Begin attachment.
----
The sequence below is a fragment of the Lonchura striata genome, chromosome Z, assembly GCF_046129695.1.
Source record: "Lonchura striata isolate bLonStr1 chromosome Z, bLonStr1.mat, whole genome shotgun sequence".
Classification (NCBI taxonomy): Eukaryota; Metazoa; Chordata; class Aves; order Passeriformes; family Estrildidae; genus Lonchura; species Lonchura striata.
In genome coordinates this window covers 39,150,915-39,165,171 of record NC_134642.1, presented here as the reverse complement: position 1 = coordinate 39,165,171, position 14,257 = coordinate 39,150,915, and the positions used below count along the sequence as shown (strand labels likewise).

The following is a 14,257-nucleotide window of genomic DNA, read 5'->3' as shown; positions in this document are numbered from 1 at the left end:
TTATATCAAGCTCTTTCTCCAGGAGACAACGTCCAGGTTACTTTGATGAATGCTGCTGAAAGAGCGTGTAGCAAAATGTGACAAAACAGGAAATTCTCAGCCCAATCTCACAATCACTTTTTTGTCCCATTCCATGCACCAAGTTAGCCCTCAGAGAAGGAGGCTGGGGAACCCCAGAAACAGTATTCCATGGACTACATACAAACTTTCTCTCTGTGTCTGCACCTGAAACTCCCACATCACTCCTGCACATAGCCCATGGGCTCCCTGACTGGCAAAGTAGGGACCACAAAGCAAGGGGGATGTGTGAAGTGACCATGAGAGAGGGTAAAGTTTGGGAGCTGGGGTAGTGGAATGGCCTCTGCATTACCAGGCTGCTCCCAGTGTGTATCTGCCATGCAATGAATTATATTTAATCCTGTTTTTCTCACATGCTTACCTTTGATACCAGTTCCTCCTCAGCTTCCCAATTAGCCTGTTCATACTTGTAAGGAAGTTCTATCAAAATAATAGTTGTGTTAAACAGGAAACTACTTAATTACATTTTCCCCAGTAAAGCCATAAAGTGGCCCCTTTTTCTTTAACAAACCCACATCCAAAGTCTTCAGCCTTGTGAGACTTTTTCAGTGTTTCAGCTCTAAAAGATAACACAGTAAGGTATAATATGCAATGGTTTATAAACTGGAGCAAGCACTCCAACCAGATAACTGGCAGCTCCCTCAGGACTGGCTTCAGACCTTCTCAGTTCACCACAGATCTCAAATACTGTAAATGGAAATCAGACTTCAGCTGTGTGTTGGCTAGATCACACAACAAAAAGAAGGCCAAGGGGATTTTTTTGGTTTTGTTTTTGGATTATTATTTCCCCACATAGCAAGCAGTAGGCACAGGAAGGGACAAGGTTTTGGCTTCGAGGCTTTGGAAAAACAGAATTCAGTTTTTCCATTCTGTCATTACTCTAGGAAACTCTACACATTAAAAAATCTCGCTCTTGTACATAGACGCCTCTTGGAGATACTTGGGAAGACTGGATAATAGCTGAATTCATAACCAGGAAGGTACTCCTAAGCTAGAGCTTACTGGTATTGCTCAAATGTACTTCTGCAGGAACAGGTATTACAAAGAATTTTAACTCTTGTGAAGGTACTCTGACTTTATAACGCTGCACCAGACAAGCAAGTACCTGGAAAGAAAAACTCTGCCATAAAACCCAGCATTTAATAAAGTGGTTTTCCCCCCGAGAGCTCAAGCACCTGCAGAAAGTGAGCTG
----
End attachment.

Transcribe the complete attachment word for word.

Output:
The sequence below is a fragment of the Lonchura striata genome, chromosome Z, assembly GCF_046129695.1.
Source record: "Lonchura striata isolate bLonStr1 chromosome Z, bLonStr1.mat, whole genome shotgun sequence".
Classification (NCBI taxonomy): Eukaryota; Metazoa; Chordata; class Aves; order Passeriformes; family Estrildidae; genus Lonchura; species Lonchura striata.
In genome coordinates this window covers 39,150,915-39,165,171 of record NC_134642.1, presented here as the reverse complement: position 1 = coordinate 39,165,171, position 14,257 = coordinate 39,150,915, and the positions used below count along the sequence as shown (strand labels likewise).

The following is a 14,257-nucleotide window of genomic DNA, read 5'->3' as shown; positions in this document are numbered from 1 at the left end:
TTATATCAAGCTCTTTCTCCAGGAGACAACGTCCAGGTTACTTTGATGAATGCTGCTGAAAGAGCGTGTAGCAAAATGTGACAAAACAGGAAATTCTCAGCCCAATCTCACAATCACTTTTTTGTCCCATTCCATGCACCAAGTTAGCCCTCAGAGAAGGAGGCTGGGGAACCCCAGAAACAGTATTCCATGGACTACATACAAACTTTCTCTCTGTGTCTGCACCTGAAACTCCCACATCACTCCTGCACATAGCCCATGGGCTCCCTGACTGGCAAAGTAGGGACCACAAAGCAAGGGGGATGTGTGAAGTGACCATGAGAGAGGGTAAAGTTTGGGAGCTGGGGTAGTGGAATGGCCTCTGCATTACCAGGCTGCTCCCAGTGTGTATCTGCCATGCAATGAATTATATTTAATCCTGTTTTTCTCACATGCTTACCTTTGATACCAGTTCCTCCTCAGCTTCCCAATTAGCCTGTTCATACTTGTAAGGAAGTTCTATCAAAATAATAGTTGTGTTAAACAGGAAACTACTTAATTACATTTTCCCCAGTAAAGCCATAAAGTGGCCCCTTTTTCTTTAACAAACCCACATCCAAAGTCTTCAGCCTTGTGAGACTTTTTCAGTGTTTCAGCTCTAAAAGATAACACAGTAAGGTATAATATGCAATGGTTTATAAACTGGAGCAAGCACTCCAACCAGATAACTGGCAGCTCCCTCAGGACTGGCTTCAGACCTTCTCAGTTCACCACAGATCTCAAATACTGTAAATGGAAATCAGACTTCAGCTGTGTGTTGGCTAGATCACACAACAAAAAGAAGGCCAAGGGGATTTTTTTGGTTTTGTTTTTGGATTATTATTTCCCCACATAGCAAGCAGTAGGCACAGGAAGGGACAAGGTTTTGGCTTCGAGGCTTTGGAAAAACAGAATTCAGTTTTTCCATTCTGTCATTACTCTAGGAAACTCTACACATTAAAAAATCTCGCTCTTGTACATAGACGCCTCTTGGAGATACTTGGGAAGACTGGATAATAGCTGAATTCATAACCAGGAAGGTACTCCTAAGCTAGAGCTTACTGGTATTGCTCAAATGTACTTCTGCAGGAACAGGTATTACAAAGAATTTTAACTCTTGTGAAGGTACTCTGACTTTATAACGCTGCACCAGACAAGCAAGTACCTGGAAAGAAAAACTCTGCCATAAAACCCAGCATTTAATAAAGTGGTTTTCCCCCCGAGAGCTCAAGCACCTGCAGAAAGTGAGCTG